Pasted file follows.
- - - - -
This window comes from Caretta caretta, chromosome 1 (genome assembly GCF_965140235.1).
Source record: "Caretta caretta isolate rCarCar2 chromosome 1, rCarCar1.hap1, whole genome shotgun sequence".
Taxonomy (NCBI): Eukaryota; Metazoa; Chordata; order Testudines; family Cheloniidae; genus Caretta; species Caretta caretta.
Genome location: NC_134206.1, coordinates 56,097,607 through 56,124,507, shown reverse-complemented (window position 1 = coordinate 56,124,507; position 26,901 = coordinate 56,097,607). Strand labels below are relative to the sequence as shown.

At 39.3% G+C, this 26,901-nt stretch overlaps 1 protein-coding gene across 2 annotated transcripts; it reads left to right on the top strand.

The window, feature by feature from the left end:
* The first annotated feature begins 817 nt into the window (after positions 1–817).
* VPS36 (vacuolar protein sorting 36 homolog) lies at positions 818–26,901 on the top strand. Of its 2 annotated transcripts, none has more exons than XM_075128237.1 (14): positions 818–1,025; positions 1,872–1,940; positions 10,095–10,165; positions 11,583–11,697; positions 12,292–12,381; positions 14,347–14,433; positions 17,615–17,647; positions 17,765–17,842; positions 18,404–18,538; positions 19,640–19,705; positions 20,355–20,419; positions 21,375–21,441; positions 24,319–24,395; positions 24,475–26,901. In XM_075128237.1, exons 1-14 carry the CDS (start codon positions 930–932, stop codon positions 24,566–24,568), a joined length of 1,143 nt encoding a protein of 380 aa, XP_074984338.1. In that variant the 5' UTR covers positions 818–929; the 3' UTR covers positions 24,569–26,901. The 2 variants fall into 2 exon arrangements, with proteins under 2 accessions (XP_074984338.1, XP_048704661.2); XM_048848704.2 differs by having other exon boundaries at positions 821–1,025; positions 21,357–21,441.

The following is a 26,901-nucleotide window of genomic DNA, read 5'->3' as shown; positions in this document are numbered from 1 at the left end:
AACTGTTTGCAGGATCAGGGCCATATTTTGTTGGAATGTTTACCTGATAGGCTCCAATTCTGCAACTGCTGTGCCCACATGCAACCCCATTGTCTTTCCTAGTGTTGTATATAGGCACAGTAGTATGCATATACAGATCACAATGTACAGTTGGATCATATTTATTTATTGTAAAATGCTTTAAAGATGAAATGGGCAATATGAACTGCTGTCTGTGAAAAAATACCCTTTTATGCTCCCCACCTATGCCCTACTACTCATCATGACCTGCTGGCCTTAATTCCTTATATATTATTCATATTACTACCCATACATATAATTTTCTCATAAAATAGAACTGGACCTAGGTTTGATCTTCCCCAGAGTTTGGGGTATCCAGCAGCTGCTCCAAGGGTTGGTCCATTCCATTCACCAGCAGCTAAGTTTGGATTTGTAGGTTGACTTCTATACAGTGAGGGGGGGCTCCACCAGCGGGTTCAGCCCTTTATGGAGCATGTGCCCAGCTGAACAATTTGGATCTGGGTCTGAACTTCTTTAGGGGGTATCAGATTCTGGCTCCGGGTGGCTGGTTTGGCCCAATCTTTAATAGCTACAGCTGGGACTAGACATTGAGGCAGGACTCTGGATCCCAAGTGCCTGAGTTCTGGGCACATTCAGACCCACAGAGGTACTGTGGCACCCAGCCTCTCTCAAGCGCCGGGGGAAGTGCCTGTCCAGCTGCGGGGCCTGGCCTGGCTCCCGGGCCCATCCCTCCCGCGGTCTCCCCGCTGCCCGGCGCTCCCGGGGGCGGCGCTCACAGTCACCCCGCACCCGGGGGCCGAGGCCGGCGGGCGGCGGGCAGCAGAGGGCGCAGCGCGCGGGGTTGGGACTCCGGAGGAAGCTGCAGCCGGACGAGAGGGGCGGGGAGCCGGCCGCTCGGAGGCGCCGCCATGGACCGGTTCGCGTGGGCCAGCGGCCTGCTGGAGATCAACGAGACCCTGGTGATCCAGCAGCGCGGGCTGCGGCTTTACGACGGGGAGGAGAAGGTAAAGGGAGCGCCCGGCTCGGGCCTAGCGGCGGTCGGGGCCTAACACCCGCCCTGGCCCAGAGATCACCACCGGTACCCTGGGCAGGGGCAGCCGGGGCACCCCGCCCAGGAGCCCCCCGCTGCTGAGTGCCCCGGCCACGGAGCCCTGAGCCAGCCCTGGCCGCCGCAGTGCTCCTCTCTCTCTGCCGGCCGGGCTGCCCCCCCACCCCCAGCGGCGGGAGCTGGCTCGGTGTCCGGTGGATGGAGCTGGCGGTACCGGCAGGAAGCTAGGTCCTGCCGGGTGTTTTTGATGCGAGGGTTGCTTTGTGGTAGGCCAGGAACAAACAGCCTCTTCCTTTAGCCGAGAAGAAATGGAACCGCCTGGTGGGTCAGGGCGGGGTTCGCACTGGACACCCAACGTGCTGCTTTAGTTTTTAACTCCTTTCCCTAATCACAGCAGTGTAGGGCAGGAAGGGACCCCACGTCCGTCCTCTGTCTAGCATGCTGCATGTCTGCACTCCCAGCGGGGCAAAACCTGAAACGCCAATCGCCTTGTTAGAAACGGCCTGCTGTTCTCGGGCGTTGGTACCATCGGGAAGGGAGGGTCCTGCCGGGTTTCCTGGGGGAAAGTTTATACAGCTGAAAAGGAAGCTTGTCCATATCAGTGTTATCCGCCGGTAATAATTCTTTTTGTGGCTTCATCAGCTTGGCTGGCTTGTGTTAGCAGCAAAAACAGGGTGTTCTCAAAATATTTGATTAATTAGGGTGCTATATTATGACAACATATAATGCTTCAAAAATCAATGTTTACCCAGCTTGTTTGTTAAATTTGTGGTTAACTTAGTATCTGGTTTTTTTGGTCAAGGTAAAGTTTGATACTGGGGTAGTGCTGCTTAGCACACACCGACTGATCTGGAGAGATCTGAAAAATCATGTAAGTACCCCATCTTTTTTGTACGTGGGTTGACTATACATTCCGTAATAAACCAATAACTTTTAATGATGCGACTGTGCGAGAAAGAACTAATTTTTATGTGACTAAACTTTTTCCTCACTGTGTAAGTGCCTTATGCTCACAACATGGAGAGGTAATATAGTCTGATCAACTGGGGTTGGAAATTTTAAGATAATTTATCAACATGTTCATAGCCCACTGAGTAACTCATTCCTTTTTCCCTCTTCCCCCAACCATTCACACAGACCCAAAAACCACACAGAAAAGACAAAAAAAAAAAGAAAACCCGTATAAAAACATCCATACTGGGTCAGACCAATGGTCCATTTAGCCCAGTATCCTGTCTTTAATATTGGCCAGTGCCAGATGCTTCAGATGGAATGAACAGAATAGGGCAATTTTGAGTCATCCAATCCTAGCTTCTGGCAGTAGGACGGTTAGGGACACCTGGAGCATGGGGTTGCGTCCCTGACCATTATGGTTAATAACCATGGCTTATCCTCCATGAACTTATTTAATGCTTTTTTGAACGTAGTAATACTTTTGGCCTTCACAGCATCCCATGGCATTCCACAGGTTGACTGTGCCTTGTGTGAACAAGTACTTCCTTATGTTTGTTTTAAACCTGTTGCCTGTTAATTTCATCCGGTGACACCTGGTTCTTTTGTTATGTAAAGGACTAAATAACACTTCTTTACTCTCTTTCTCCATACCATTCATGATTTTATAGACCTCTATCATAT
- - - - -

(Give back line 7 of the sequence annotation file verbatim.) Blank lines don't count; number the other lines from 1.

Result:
* The first annotated feature begins 817 nt into the window (after positions 1–817).